Oregon DMEs fight Medicaid cut

Tuesday, December 31, 2002

SALEM, Ore. - The Office of Medical Assistance Programs (OMAP) in Oregon, which oversees the Medicaid program, slashed fee-for-service reimbursement rates for DMEPOS on Oct. 1 from 100% of the 1999 Medicare maximum to 80% of the 2002 Medicare maximum.

All this to save $300,000 in the state’s general funds as part of efforts to ease a budget shortfall, it says.

According to the Pacific Association for Medical Equipment Services (PAMES), which represents HME and DME providers in Oregon and Washington, something doesn’t wash in that equation. With 735 DMEPOS providers enrolled in the state, including pharmacies that bill for DMEPOS, the cost to providers will far exceed a few hundred thousand dollars.

The cuts were part of a bill titled HB-5091, which included other program reductions for the state’s Department of Human Services as well. Since the passage of the bill, several DMEs in Oregon have banded together through PAMES to hire a lobbyist, Richard Kosesan, who is working with state Sen. Lenn Hannon (R-Ashland) and the legislature’s Emergency Board to rescind the reduction.

“Our Medicaid Committee has questioned the state on their formula used for figuring out the cut and resulting savings,” said Jennifer Jones of OMAP. “This is one of the issues that Richard and Sen. Hannon are bringing up with the state.”

“Sen. Hannon seems to have taken up the torch for us, and he’s a very strong person in Salem, a longtime legislator,” said Andy Boesl, who chairs the Oregon Medicaid Committee of PAMES and is regional marketing director for Medford, Ore.-based Home Medical. “We are confident we can get this decision turned around very soon.”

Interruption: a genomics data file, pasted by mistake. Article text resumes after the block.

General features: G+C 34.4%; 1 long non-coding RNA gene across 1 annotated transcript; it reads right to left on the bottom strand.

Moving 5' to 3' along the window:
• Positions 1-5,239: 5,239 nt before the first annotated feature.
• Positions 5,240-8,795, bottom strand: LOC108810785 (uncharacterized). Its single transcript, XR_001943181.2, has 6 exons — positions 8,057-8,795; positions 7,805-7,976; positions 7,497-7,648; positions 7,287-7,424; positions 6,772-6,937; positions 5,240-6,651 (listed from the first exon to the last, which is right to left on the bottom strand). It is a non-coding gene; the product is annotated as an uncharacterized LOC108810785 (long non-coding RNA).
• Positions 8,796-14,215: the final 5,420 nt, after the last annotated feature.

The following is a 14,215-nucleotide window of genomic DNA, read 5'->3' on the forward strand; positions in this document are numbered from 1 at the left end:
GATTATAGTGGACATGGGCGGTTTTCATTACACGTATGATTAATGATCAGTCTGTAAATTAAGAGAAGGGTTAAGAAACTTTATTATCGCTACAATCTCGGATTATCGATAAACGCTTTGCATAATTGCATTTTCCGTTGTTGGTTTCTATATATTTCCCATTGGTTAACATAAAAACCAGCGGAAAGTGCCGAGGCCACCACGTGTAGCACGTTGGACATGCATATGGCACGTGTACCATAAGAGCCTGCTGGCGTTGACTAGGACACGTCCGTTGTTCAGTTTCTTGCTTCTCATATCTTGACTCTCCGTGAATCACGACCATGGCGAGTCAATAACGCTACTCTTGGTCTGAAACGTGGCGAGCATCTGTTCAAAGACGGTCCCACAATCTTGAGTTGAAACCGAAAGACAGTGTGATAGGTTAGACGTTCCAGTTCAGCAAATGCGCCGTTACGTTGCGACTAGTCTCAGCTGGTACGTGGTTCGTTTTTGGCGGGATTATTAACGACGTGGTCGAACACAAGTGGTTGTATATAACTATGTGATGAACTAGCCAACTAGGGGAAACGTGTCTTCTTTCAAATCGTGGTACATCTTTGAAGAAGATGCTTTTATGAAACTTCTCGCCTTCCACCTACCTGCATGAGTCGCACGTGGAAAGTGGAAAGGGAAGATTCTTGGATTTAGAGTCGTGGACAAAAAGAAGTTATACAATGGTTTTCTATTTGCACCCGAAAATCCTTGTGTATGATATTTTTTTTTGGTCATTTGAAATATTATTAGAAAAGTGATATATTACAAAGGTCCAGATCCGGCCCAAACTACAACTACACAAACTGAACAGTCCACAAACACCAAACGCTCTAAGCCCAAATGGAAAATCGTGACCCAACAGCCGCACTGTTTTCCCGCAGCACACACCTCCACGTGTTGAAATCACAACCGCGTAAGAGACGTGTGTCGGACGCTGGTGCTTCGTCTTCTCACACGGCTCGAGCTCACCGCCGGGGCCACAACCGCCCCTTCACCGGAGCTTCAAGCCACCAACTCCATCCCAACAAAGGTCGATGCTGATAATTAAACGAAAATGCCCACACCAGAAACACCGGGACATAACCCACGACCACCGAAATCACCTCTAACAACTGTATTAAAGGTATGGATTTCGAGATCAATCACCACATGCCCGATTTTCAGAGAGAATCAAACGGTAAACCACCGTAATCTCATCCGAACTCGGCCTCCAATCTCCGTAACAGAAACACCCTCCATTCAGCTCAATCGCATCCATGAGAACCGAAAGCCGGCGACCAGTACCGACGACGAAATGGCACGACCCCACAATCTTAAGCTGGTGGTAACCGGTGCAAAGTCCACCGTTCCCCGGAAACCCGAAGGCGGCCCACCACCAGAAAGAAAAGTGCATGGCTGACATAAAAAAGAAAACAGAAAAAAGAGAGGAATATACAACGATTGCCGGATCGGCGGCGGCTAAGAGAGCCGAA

One potential fly in the ointment is a claim by OMAP that providers in the state were involved in the decision-making process earlier in the year.

“It appears the agency wants, through inference, to suggest that the provider community has previously accepted the reduced reimbursement rates,” Boesl said. “PAMES is aggressively tackling this stance as no public hearing or study was done to our knowledge that shows the impact to the disabled, elderly and fragile populations of Oregon from this change.”

Regardless of whether PAMES secures a total reversal or some lesser outcome, Boesl is heartened by the way DMEs have rallied to the cause.

“At my company and at others, we have decided that we can no longer just be reactive; we need to be proactive,” he explained. “We have to either be developing legislative options ourselves or racing to respond to legislation from Salem. There are costs either way.

“What we’ve seen with this situation is that with several of us DMEs pitching in a mere $500 each, we were able to hire a lobbyist and get something done. I worked for a year to get an audience with my local representative without success. Once we had a plan and a person representing us at the statehouse, we got a response back in 45 minutes.” HME